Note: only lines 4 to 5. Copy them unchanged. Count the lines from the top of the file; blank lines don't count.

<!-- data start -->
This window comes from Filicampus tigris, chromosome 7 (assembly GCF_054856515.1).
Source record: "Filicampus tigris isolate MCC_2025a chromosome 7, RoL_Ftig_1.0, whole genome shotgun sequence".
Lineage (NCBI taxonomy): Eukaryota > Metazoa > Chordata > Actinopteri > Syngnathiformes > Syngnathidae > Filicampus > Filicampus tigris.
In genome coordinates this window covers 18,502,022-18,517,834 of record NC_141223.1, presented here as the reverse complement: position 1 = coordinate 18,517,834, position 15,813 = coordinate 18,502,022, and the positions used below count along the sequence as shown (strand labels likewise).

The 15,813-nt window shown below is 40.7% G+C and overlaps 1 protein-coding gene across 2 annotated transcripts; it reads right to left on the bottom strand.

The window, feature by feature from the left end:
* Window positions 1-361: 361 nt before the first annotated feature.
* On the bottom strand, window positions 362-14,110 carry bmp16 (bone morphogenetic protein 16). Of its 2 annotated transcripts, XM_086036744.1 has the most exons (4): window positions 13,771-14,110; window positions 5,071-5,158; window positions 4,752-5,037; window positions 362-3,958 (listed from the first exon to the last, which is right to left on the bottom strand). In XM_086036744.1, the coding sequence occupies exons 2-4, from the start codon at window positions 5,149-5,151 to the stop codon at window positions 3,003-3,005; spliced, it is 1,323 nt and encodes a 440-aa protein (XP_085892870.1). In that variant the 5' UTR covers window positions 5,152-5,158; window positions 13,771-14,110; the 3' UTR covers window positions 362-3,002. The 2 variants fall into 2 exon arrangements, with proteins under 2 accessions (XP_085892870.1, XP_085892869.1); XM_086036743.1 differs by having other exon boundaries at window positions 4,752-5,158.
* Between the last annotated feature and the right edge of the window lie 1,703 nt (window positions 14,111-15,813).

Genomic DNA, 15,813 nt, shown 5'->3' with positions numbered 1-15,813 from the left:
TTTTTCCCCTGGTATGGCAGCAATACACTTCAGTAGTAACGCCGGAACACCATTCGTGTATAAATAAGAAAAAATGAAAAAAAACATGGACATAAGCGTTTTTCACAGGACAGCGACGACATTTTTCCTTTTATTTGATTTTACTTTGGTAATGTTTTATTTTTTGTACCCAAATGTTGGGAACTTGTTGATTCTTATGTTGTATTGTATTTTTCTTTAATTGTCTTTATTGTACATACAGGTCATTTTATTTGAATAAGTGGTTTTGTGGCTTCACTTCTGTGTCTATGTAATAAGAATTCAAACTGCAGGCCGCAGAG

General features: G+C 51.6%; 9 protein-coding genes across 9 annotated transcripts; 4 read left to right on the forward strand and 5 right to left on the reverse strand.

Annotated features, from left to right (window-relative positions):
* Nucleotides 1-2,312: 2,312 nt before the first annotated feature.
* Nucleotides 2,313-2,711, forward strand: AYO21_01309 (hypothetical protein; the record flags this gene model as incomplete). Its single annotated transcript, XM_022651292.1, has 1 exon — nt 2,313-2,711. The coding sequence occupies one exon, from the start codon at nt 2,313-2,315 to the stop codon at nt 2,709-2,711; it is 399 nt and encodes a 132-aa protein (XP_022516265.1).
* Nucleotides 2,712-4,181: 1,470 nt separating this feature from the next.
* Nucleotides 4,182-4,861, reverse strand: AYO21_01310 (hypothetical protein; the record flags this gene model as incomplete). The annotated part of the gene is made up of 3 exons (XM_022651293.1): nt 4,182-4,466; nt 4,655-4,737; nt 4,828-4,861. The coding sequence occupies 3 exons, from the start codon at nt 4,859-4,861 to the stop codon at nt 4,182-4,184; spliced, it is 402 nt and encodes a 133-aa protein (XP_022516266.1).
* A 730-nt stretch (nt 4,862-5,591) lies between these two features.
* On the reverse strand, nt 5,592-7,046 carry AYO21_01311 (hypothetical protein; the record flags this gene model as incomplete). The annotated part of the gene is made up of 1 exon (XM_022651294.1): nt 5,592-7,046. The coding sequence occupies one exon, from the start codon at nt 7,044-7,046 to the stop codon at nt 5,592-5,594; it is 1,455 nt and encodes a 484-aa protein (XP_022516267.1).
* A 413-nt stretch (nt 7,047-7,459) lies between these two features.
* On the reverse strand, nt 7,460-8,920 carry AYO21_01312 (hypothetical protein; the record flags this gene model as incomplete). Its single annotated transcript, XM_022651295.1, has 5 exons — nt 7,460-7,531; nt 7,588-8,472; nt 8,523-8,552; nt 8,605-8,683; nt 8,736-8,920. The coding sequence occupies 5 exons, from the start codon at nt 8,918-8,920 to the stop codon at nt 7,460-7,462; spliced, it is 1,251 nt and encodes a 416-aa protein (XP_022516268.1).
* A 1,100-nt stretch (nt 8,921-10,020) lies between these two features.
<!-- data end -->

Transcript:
In genome coordinates this window covers 18,502,022-18,517,834 of record NC_141223.1, presented here as the reverse complement: position 1 = coordinate 18,517,834, position 15,813 = coordinate 18,502,022, and the positions used below count along the sequence as shown (strand labels likewise).

The 15,813-nt window shown below is 40.7% G+C and overlaps 1 protein-coding gene across 2 annotated transcripts; it reads right to left on the bottom strand.